By Jonathan Duncan on October 5, 2015
Not every server is made equally. On dedicated servers the hardware varies widely. On virtual and cloud servers the resource allocations also vary widely. Some servers are CPU optimized for maximum computing power. Others focus on having a lot of memory. Some servers are built to have a good balance of all system resources. Hardware aside, we require many differing tasks of our servers. Some applications are processor hungry, some need large amounts of disk space, while others take up a lot of memory.
Testing in Go by example: Part 5Arrow Icon
By Michael Whatcott on September 15, 2015
For this installment of the Testing in Go series I'll share a really nifty way to deal with time in your unit tests. When the behavior you are testing depends on the current time it can be tricky to assert on the results because the current time is a moving target. So, usually we end up resorting to approximations in our assertions that, while functional, always bother me a bit. In some cases, depending directly on the system's current time prevents acceptable test coverage. Consider this trivial example, which defines a calendar service with a method that identifies the current quarter of the current calendar year: File: calendar.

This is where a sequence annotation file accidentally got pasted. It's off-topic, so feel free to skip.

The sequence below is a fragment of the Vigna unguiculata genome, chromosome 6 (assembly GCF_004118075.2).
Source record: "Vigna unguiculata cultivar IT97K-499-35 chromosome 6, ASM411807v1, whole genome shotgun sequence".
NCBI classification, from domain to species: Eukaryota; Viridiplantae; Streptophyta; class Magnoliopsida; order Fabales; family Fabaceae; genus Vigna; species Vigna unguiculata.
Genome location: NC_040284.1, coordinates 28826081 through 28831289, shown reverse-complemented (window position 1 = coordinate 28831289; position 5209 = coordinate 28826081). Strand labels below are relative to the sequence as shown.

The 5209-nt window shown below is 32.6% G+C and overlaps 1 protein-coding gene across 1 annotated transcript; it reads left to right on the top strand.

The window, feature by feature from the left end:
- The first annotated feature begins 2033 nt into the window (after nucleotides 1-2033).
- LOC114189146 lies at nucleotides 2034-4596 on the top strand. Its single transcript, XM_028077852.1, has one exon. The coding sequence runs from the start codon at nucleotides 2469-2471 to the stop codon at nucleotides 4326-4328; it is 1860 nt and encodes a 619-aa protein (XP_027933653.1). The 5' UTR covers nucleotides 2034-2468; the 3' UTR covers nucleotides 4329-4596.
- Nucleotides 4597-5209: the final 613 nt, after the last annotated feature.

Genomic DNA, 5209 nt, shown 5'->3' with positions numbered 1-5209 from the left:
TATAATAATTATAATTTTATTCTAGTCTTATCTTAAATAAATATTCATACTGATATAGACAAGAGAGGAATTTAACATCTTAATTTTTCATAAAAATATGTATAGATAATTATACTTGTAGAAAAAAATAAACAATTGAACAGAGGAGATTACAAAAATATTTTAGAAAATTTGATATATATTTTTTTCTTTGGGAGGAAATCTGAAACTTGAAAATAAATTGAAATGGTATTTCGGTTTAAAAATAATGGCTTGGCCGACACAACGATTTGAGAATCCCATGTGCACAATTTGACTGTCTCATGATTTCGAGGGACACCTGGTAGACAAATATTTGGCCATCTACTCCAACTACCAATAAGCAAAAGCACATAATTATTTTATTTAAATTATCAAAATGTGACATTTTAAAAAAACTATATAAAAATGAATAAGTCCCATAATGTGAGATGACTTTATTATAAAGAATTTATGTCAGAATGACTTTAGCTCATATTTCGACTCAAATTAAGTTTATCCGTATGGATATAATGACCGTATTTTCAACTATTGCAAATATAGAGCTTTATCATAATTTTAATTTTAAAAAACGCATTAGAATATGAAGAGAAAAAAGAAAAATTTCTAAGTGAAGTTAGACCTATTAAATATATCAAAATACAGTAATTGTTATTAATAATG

Testing in Go by example: Part 4Arrow Icon
By Michael Whatcott on August 11, 2015
I think it's time for a slight detour. In part 1 we covered the basics of testing in go. In part 2 we covered a few slick ways to execute tests. In part 3 we covered some of our recent endeavors at Smarty to build on the basics. Toward the end of that post we went into some detail regarding our approach to assertions. The assertions referenced in the GoConvey project are actually their own separate project that are imported into GoConvey. The nice thing about separating the assertions into their own separate project is that they can be used, well, separately.
Testing in Go by example: Part 3Arrow Icon
By Michael Whatcott on May 11, 2015
Review: Welcome to part 3 of our "Testing in Go" series. If you're new here, feel free to catch up before reading on. In part 1 of this series I eluded to our perceptions of the standard testing tools provided by the Go tool and the standard library and what was missing for us. We all have different expectations of a testing tool and so it's no wonder that so many have been created. Part 2 of the series focused on how we have made the act of running tests effortless and automatic. Introduction In this post and the next few posts I'll focus on our approach to writing actual tests.